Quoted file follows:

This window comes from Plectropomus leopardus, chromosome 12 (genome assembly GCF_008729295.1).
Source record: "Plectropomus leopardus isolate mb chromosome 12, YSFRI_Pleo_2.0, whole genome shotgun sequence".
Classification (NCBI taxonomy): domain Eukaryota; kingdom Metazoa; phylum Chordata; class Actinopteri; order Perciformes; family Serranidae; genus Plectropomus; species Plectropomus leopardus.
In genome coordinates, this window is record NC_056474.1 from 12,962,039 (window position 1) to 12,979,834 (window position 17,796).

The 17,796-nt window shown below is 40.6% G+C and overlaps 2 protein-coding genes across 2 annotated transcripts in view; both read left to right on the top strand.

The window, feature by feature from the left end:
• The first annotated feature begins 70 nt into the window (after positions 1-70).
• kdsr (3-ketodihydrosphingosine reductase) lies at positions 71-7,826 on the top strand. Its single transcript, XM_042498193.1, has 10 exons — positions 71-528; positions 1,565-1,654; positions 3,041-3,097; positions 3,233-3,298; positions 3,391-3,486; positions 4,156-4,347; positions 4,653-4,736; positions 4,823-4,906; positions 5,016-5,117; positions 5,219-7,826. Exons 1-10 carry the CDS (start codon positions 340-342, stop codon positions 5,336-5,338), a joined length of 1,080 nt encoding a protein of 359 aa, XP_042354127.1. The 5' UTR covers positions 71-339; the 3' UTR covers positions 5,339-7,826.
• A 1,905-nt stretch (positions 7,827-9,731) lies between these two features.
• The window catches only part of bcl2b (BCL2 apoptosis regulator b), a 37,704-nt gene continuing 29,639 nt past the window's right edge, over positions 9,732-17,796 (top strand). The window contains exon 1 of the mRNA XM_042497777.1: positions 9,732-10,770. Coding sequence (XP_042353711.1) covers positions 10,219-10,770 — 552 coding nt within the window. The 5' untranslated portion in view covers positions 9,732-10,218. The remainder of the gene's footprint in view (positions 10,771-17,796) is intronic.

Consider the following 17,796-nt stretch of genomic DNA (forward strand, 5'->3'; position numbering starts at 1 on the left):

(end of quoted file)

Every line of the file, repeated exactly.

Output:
This window comes from Plectropomus leopardus, chromosome 12 (genome assembly GCF_008729295.1).
Source record: "Plectropomus leopardus isolate mb chromosome 12, YSFRI_Pleo_2.0, whole genome shotgun sequence".
Classification (NCBI taxonomy): domain Eukaryota; kingdom Metazoa; phylum Chordata; class Actinopteri; order Perciformes; family Serranidae; genus Plectropomus; species Plectropomus leopardus.
In genome coordinates, this window is record NC_056474.1 from 12,962,039 (window position 1) to 12,979,834 (window position 17,796).

The 17,796-nt window shown below is 40.6% G+C and overlaps 2 protein-coding genes across 2 annotated transcripts in view; both read left to right on the top strand.

The window, feature by feature from the left end:
• The first annotated feature begins 70 nt into the window (after positions 1-70).
• kdsr (3-ketodihydrosphingosine reductase) lies at positions 71-7,826 on the top strand. Its single transcript, XM_042498193.1, has 10 exons — positions 71-528; positions 1,565-1,654; positions 3,041-3,097; positions 3,233-3,298; positions 3,391-3,486; positions 4,156-4,347; positions 4,653-4,736; positions 4,823-4,906; positions 5,016-5,117; positions 5,219-7,826. Exons 1-10 carry the CDS (start codon positions 340-342, stop codon positions 5,336-5,338), a joined length of 1,080 nt encoding a protein of 359 aa, XP_042354127.1. The 5' UTR covers positions 71-339; the 3' UTR covers positions 5,339-7,826.
• A 1,905-nt stretch (positions 7,827-9,731) lies between these two features.
• The window catches only part of bcl2b (BCL2 apoptosis regulator b), a 37,704-nt gene continuing 29,639 nt past the window's right edge, over positions 9,732-17,796 (top strand). The window contains exon 1 of the mRNA XM_042497777.1: positions 9,732-10,770. Coding sequence (XP_042353711.1) covers positions 10,219-10,770 — 552 coding nt within the window. The 5' untranslated portion in view covers positions 9,732-10,218. The remainder of the gene's footprint in view (positions 10,771-17,796) is intronic.

Consider the following 17,796-nt stretch of genomic DNA (forward strand, 5'->3'; position numbering starts at 1 on the left):